Early Man Review

I always talk about Studio Ghibli as the animation company that has the perfect track record of hit movies. Yet I neglect to ever speak on Aardman Animations, who has a flawless record of unique, stop-motion movies. From humble beginnings in the 1970s, Aardman has since created the popular character Morph, Wallace and Gromit, and numerous highly praised short films and feature films.

Aardman’s newest creation Early Man takes place during the Stone Age (and unbeknownst to our heroes, the dawn of the Bronze Age) and stars the likable cave man named Dug (Eddie Redmayne). And as luck would have it, Dug and his tribes’ peaceful existence becomes endangered when Lord Nooth (Tom Hiddleston) threatens to turn their home into a mine for precious metals. Unwilling to be conquered without a fight, Dug challenges his conquerors to a game of football, with it being winner-take-all for the valley.

Early Man was savagely unpredictable in its storytelling department, with a plot that didn’t really flow like most movies. The characters just moved from wacky scenarios to out of place sight gags (like a giant, prehistoric duck that tries to eat our protagonists) with little rhyme or reason. The random, impromptu feel of Early Man was critical in the films ability to engage the audience and make them laugh.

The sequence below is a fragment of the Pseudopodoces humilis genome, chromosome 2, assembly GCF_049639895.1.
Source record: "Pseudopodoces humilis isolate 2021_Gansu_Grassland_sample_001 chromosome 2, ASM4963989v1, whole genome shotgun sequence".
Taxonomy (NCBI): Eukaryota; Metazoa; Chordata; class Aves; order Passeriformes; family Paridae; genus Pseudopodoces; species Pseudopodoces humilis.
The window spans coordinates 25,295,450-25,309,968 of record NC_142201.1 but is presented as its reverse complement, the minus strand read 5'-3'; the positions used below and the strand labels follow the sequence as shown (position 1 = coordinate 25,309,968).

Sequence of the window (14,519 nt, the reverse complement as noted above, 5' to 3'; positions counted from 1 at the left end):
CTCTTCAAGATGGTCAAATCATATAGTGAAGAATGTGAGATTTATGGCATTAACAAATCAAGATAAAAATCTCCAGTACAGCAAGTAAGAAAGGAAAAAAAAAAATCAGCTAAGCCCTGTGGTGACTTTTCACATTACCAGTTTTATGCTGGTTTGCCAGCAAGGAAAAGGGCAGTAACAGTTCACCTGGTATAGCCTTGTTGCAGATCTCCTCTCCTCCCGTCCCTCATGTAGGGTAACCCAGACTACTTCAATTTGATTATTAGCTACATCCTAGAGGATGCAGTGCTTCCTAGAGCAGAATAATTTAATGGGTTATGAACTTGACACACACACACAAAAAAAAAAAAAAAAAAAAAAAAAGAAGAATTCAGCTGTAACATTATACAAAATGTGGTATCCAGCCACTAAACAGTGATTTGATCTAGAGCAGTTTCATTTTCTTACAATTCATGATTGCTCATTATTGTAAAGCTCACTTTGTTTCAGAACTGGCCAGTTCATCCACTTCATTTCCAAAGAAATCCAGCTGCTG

The funniest moments in the film involve the most absurd of situations imaginable. In one scene a hog gives a man a sensual bath massage; which goes on for so uncomfortably long that it became more comical as time wore on. In another equally amusing scene, a messenger pigeon begins to orally recite its message, while also giving dramatic gestures to the recipient. Again, so odd and unexpected that it’s comical.

Some of the verbal humor was so dated that I think the jokes actually came from the Stone Age. Most of the puns were simply dead on arrival and got a whopping zero laughs from the audience. This isn’t too surprising, since Aardman Animation’s most humorous content has always been the more physical/visual stuff. Just look at Aardman’s Shaun the Sheep Movie, one of the best kid’s films of 2015 and almost no dialogue.

Early Man was quick, unpredictable, and hilariously funny when it wasn’t attempting to use verbal jokes. Animated movies nowadays are quite foreseeable and unsurprising, so it’s nice to have Early Man come in and throw me through a loop. Aardman seamlessly maintains their creative and unique style of filmmaking with Early Man, and fans of their previous work will easily fall for the lovable characters and animation.

The Verdict: B

-Zachary Flint

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